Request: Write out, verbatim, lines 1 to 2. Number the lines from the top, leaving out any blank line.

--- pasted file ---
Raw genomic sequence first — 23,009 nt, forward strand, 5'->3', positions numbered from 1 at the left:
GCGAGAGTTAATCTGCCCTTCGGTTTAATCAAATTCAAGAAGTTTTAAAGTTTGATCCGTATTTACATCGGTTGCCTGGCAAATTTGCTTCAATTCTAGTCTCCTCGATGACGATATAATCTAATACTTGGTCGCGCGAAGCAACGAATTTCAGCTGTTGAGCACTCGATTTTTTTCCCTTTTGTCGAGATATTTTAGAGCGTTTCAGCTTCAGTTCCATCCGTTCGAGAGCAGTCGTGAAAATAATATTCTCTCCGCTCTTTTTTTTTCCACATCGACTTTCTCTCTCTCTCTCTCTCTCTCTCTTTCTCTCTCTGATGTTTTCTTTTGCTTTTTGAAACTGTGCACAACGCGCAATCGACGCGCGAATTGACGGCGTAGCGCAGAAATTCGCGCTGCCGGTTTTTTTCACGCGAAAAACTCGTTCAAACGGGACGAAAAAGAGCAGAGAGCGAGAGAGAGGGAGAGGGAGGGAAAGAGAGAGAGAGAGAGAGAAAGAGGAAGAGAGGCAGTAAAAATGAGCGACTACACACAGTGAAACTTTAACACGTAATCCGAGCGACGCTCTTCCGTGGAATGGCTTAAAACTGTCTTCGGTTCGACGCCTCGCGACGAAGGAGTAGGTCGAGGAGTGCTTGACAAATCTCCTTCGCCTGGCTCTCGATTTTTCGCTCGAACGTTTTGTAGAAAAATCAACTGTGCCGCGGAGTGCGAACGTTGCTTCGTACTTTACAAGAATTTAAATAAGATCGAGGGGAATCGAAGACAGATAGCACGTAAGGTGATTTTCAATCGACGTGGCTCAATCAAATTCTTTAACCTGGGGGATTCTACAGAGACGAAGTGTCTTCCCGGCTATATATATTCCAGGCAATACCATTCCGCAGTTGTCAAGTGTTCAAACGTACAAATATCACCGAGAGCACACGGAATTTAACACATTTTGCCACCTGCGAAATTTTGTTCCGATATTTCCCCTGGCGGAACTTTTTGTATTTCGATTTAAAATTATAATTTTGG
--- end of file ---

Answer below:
Raw genomic sequence first — 23,009 nt, forward strand, 5'->3', positions numbered from 1 at the left:
GCGAGAGTTAATCTGCCCTTCGGTTTAATCAAATTCAAGAAGTTTTAAAGTTTGATCCGTATTTACATCGGTTGCCTGGCAAATTTGCTTCAATTCTAGTCTCCTCGATGACGATATAATCTAATACTTGGTCGCGCGAAGCAACGAATTTCAGCTGTTGAGCACTCGATTTTTTTCCCTTTTGTCGAGATATTTTAGAGCGTTTCAGCTTCAGTTCCATCCGTTCGAGAGCAGTCGTGAAAATAATATTCTCTCCGCTCTTTTTTTTTCCACATCGACTTTCTCTCTCTCTCTCTCTCTCTCTCTTTCTCTCTCTGATGTTTTCTTTTGCTTTTTGAAACTGTGCACAACGCGCAATCGACGCGCGAATTGACGGCGTAGCGCAGAAATTCGCGCTGCCGGTTTTTTTCACGCGAAAAACTCGTTCAAACGGGACGAAAAAGAGCAGAGAGCGAGAGAGAGGGAGAGGGAGGGAAAGAGAGAGAGAGAGAGAGAAAGAGGAAGAGAGGCAGTAAAAATGAGCGACTACACACAGTGAAACTTTAACACGTAATCCGAGCGACGCTCTTCCGTGGAATGGCTTAAAACTGTCTTCGGTTCGACGCCTCGCGACGAAGGAGTAGGTCGAGGAGTGCTTGACAAATCTCCTTCGCCTGGCTCTCGATTTTTCGCTCGAACGTTTTGTAGAAAAATCAACTGTGCCGCGGAGTGCGAACGTTGCTTCGTACTTTACAAGAATTTAAATAAGATCGAGGGGAATCGAAGACAGATAGCACGTAAGGTGATTTTCAATCGACGTGGCTCAATCAAATTCTTTAACCTGGGGGATTCTACAGAGACGAAGTGTCTTCCCGGCTATATATATTCCAGGCAATACCATTCCGCAGTTGTCAAGTGTTCAAACGTACAAATATCACCGAGAGCACACGGAATTTAACACATTTTGCCACCTGCGAAATTTTGTTCCGATATTTCCCCTGGCGGAACTTTTTGTATTTCGATTTAAAATTATAATTTTGG